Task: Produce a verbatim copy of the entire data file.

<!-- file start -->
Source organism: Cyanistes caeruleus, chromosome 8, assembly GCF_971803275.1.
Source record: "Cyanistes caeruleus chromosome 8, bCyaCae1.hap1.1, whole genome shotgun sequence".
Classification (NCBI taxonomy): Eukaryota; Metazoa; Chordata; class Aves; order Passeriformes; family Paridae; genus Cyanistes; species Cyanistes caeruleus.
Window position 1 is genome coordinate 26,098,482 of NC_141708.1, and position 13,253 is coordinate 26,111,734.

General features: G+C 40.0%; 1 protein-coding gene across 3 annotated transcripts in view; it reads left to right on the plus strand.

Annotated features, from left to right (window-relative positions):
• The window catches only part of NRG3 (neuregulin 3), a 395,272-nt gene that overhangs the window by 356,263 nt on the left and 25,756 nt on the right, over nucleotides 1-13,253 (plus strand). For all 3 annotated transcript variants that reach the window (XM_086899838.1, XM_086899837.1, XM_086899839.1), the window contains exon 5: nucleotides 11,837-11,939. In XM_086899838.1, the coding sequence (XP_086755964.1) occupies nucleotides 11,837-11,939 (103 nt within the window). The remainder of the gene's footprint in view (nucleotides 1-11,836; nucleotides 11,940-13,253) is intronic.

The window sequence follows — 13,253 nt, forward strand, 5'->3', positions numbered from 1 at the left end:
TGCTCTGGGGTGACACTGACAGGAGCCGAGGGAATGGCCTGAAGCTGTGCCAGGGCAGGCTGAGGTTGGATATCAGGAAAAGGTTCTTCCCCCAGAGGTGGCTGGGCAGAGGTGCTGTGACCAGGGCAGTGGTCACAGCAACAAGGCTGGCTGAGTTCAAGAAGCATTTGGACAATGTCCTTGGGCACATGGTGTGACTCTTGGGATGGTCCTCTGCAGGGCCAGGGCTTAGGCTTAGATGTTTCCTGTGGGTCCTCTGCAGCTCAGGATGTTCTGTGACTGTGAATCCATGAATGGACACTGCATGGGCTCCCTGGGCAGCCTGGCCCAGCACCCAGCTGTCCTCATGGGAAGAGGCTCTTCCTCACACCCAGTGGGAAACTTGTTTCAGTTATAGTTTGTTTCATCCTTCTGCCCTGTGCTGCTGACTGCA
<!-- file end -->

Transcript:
Source organism: Cyanistes caeruleus, chromosome 8, assembly GCF_971803275.1.
Source record: "Cyanistes caeruleus chromosome 8, bCyaCae1.hap1.1, whole genome shotgun sequence".
Classification (NCBI taxonomy): Eukaryota; Metazoa; Chordata; class Aves; order Passeriformes; family Paridae; genus Cyanistes; species Cyanistes caeruleus.
Window position 1 is genome coordinate 26,098,482 of NC_141708.1, and position 13,253 is coordinate 26,111,734.

General features: G+C 40.0%; 1 protein-coding gene across 3 annotated transcripts in view; it reads left to right on the plus strand.

Annotated features, from left to right (window-relative positions):
• The window catches only part of NRG3 (neuregulin 3), a 395,272-nt gene that overhangs the window by 356,263 nt on the left and 25,756 nt on the right, over nucleotides 1-13,253 (plus strand). For all 3 annotated transcript variants that reach the window (XM_086899838.1, XM_086899837.1, XM_086899839.1), the window contains exon 5: nucleotides 11,837-11,939. In XM_086899838.1, the coding sequence (XP_086755964.1) occupies nucleotides 11,837-11,939 (103 nt within the window). The remainder of the gene's footprint in view (nucleotides 1-11,836; nucleotides 11,940-13,253) is intronic.

The window sequence follows — 13,253 nt, forward strand, 5'->3', positions numbered from 1 at the left end:
TGCTCTGGGGTGACACTGACAGGAGCCGAGGGAATGGCCTGAAGCTGTGCCAGGGCAGGCTGAGGTTGGATATCAGGAAAAGGTTCTTCCCCCAGAGGTGGCTGGGCAGAGGTGCTGTGACCAGGGCAGTGGTCACAGCAACAAGGCTGGCTGAGTTCAAGAAGCATTTGGACAATGTCCTTGGGCACATGGTGTGACTCTTGGGATGGTCCTCTGCAGGGCCAGGGCTTAGGCTTAGATGTTTCCTGTGGGTCCTCTGCAGCTCAGGATGTTCTGTGACTGTGAATCCATGAATGGACACTGCATGGGCTCCCTGGGCAGCCTGGCCCAGCACCCAGCTGTCCTCATGGGAAGAGGCTCTTCCTCACACCCAGTGGGAAACTTGTTTCAGTTATAGTTTGTTTCATCCTTCTGCCCTGTGCTGCTGACTGCA